Sir: I got your letter, and was glad to find that you had not forgotten Jourdon, and that you wanted me to come back and live with you again, promising to do better for me than anybody else can. I have often felt uneasy about you. I thought the Yankees would have hung you long before this, for harboring Rebs they found at your house. I suppose they never heard about your going to Colonel Martin’s to kill the Union soldier that was left by his company in their stable. Although you shot at me twice before I left you, I did not want to hear of your being hurt, and am glad you are still living. It would do me good to go back to the dear old home again, and see Miss Mary and Miss Martha and Allen, Esther, Green, and Lee. Give my love to them all, and tell them I hope we will meet in the better world, if not in this. I would have gone back to see you all when I was working in the Nashville Hospital, but one of the neighbors told me that Henry intended to shoot me if he ever got a chance.

Read More

thespunkywallflower:

J. Marion Sims is called “the Father of Gynecology” due to his experiments on enslaved women in Alabama who were often submitted as guinea pigs by their plantation owners who could not use them for sexual pleasure. He kept seven women as subjects for four years, but left a trail of death and permanently traumatized black women. Anarcha was one of the women Sims experimented upon. A detailed history of this monster is in Harriet Washington’s book, Medical Apartheid.Sims believed that Africans were numb to pain and operated on the women without anesthesia or antiseptic. The procedures usually happened this way. Black female slaves who were guinea pigs would hold one subject down as Sims performed hysterectomies, tubal ligation, and other procedures to examine various female disorders.Sims also performed a host of operations on other slave populations. The following excerpt details his “practice” on enslaved infants.Sims began to exercise his freedom to experiment on his captives. He took custody of slave infants and, with a shoemaker’s awl, tried to pry the bones of their skulls into proper alignment.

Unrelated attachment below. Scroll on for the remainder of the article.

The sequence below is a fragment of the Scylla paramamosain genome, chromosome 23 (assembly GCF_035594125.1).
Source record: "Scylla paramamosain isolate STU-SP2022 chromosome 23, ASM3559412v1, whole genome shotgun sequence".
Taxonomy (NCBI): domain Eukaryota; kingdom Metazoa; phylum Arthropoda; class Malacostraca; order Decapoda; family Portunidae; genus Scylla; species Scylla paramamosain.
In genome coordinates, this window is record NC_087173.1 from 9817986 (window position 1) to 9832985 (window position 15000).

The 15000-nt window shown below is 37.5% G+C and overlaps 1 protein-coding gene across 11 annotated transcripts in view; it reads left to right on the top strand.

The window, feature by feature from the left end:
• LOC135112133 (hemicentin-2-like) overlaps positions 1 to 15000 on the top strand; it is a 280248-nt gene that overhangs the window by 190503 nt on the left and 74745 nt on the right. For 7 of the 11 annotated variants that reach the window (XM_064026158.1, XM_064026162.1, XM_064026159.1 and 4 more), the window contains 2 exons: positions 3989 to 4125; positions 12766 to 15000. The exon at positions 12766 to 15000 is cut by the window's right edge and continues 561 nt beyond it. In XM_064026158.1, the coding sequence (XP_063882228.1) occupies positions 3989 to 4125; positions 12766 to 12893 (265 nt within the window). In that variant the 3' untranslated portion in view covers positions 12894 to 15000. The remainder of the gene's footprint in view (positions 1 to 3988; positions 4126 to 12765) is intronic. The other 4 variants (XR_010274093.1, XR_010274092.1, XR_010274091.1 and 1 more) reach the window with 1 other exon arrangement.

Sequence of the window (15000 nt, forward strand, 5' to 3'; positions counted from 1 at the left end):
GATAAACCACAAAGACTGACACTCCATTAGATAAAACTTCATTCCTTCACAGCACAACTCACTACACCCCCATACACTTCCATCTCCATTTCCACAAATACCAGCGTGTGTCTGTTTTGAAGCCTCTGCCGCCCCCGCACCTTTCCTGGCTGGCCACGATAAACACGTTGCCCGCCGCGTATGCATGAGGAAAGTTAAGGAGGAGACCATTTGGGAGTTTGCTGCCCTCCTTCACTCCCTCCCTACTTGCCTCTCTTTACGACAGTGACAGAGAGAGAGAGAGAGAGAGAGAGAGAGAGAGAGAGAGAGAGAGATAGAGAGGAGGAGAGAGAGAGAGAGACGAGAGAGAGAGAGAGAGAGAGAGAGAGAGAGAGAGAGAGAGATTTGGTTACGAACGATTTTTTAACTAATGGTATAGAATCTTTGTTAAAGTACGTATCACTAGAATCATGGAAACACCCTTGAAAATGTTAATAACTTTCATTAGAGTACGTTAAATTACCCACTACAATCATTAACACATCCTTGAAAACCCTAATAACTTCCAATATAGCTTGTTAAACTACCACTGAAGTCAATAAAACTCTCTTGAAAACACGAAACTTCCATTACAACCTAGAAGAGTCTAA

You guys should really google him. 
(if you click the link, I did it for you)

thespunkywallflower:

J. Marion Sims is called “the Father of Gynecology” due to his experiments on enslaved women in Alabama who were often submitted as guinea pigs by their plantation owners who could not use them for sexual pleasure. 

He kept seven women as subjects for four years, but left a trail of death and permanently traumatized black women. 

Anarcha was one of the women Sims experimented upon. A detailed history of this monster is in Harriet Washington’s book, Medical Apartheid.

Sims believed that Africans were numb to pain and operated on the women without anesthesia or antiseptic. The procedures usually happened this way. 

Black female slaves who were guinea pigs would hold one subject down as Sims performed hysterectomies, tubal ligation, and other procedures to examine various female disorders.

Sims also performed a host of operations on other slave populations. The following excerpt details his “practice” on enslaved infants.

Sims began to exercise his freedom to experiment on his captives. He took custody of slave infants and, with a shoemaker’s awl, tried to pry the bones of their skulls into proper alignment.
 

You guys should really google him

(if you click the link, I did it for you)

fyeahblackhistory:

The History channel - Ancient Aliens and Lalibela churches in Ethiopia.

Researchers claim the art, building techniques and technology used to build these churches in the 12th century cannot be only from humans and are scientifically inexplicable or impossible to explain.

Egypt is not the only place in Africa where there are astonishing examples of human development and achievement, there are numerous examples of this all throughout Africa.

It’s always aliens! People with melanin clearly aren’t smart enough to do awesome stuff. 

:|

fyeahblackhistory:

cartermagazine:

Today In History